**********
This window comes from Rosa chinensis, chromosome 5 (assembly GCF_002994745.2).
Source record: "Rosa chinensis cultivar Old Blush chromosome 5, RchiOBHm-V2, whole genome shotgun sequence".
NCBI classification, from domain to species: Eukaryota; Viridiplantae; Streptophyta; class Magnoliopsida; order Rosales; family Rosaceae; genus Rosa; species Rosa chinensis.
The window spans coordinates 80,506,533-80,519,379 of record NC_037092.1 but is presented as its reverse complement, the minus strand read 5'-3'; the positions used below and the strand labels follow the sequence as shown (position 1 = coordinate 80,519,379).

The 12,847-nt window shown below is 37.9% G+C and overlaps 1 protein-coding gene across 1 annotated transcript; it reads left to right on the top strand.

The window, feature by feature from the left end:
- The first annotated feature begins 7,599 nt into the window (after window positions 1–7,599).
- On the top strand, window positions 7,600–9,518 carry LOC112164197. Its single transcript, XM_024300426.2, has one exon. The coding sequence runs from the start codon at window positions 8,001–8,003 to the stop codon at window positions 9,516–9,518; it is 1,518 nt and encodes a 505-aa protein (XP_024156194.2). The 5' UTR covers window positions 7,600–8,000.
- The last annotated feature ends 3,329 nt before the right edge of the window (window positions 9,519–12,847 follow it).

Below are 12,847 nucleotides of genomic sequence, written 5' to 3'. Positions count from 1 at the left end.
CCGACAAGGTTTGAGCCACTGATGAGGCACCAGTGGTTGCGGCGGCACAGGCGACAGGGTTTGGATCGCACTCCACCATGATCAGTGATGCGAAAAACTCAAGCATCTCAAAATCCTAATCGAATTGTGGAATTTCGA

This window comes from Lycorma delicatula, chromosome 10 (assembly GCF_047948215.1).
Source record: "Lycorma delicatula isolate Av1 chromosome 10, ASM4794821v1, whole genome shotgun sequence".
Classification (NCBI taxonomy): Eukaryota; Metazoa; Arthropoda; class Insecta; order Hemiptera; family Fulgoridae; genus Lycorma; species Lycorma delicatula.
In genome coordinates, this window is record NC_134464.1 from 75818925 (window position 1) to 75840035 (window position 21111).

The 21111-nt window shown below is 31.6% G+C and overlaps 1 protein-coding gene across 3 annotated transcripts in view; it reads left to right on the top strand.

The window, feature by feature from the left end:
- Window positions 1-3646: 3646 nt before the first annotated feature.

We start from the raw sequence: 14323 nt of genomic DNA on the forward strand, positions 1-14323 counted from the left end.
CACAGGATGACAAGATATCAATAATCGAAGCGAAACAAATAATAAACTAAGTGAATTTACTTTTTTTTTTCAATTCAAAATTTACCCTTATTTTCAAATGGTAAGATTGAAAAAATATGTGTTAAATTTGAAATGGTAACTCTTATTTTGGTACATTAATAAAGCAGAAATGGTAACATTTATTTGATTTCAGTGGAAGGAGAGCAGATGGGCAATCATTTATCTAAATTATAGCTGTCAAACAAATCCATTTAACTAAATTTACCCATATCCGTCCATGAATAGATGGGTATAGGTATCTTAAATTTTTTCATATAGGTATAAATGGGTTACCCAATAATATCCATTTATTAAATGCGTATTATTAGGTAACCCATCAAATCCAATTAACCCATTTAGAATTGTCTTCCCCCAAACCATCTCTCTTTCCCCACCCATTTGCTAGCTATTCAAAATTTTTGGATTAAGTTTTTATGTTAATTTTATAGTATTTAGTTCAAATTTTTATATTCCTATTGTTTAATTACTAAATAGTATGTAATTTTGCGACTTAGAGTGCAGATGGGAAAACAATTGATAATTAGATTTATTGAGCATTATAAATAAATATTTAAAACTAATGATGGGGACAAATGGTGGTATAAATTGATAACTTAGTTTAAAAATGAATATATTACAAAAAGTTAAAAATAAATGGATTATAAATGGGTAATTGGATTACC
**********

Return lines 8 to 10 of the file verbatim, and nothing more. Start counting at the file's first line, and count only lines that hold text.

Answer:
- On the top strand, window positions 7,600–9,518 carry LOC112164197. Its single transcript, XM_024300426.2, has one exon. The coding sequence runs from the start codon at window positions 8,001–8,003 to the stop codon at window positions 9,516–9,518; it is 1,518 nt and encodes a 505-aa protein (XP_024156194.2). The 5' UTR covers window positions 7,600–8,000.
- The last annotated feature ends 3,329 nt before the right edge of the window (window positions 9,519–12,847 follow it).

Below are 12,847 nucleotides of genomic sequence, written 5' to 3'. Positions count from 1 at the left end.